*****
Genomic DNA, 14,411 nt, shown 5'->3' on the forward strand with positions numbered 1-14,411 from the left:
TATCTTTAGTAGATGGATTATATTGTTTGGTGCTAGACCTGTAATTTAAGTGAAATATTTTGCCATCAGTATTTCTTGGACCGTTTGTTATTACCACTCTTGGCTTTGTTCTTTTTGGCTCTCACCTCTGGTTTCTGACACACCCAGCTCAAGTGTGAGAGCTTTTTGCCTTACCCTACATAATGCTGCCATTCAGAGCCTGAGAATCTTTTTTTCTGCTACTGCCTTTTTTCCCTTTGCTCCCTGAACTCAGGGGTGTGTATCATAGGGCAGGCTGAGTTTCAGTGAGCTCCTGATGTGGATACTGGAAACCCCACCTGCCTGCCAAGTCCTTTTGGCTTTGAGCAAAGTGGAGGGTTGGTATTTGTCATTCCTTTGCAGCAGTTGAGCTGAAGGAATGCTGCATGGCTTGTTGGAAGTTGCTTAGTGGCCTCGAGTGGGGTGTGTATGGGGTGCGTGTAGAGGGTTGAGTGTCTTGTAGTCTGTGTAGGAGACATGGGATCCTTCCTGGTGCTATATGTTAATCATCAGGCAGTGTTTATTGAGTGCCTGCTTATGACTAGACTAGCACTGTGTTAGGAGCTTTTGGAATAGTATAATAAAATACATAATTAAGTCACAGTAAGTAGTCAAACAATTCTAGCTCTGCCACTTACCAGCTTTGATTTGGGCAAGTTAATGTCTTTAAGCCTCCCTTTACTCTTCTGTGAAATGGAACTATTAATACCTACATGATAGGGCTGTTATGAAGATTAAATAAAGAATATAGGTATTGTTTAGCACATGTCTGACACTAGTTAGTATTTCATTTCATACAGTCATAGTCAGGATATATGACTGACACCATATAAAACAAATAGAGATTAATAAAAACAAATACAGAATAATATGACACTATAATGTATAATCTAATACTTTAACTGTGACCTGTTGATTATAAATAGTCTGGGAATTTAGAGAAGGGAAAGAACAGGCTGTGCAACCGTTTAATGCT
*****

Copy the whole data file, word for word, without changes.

Genomic DNA, 14,411 nt, shown 5'->3' on the forward strand with positions numbered 1-14,411 from the left:
TATCTTTAGTAGATGGATTATATTGTTTGGTGCTAGACCTGTAATTTAAGTGAAATATTTTGCCATCAGTATTTCTTGGACCGTTTGTTATTACCACTCTTGGCTTTGTTCTTTTTGGCTCTCACCTCTGGTTTCTGACACACCCAGCTCAAGTGTGAGAGCTTTTTGCCTTACCCTACATAATGCTGCCATTCAGAGCCTGAGAATCTTTTTTTCTGCTACTGCCTTTTTTCCCTTTGCTCCCTGAACTCAGGGGTGTGTATCATAGGGCAGGCTGAGTTTCAGTGAGCTCCTGATGTGGATACTGGAAACCCCACCTGCCTGCCAAGTCCTTTTGGCTTTGAGCAAAGTGGAGGGTTGGTATTTGTCATTCCTTTGCAGCAGTTGAGCTGAAGGAATGCTGCATGGCTTGTTGGAAGTTGCTTAGTGGCCTCGAGTGGGGTGTGTATGGGGTGCGTGTAGAGGGTTGAGTGTCTTGTAGTCTGTGTAGGAGACATGGGATCCTTCCTGGTGCTATATGTTAATCATCAGGCAGTGTTTATTGAGTGCCTGCTTATGACTAGACTAGCACTGTGTTAGGAGCTTTTGGAATAGTATAATAAAATACATAATTAAGTCACAGTAAGTAGTCAAACAATTCTAGCTCTGCCACTTACCAGCTTTGATTTGGGCAAGTTAATGTCTTTAAGCCTCCCTTTACTCTTCTGTGAAATGGAACTATTAATACCTACATGATAGGGCTGTTATGAAGATTAAATAAAGAATATAGGTATTGTTTAGCACATGTCTGACACTAGTTAGTATTTCATTTCATACAGTCATAGTCAGGATATATGACTGACACCATATAAAACAAATAGAGATTAATAAAAACAAATACAGAATAATATGACACTATAATGTATAATCTAATACTTTAACTGTGACCTGTTGATTATAAATAGTCTGGGAATTTAGAGAAGGGAAAGAACAGGCTGTGCAACCGTTTAATGCT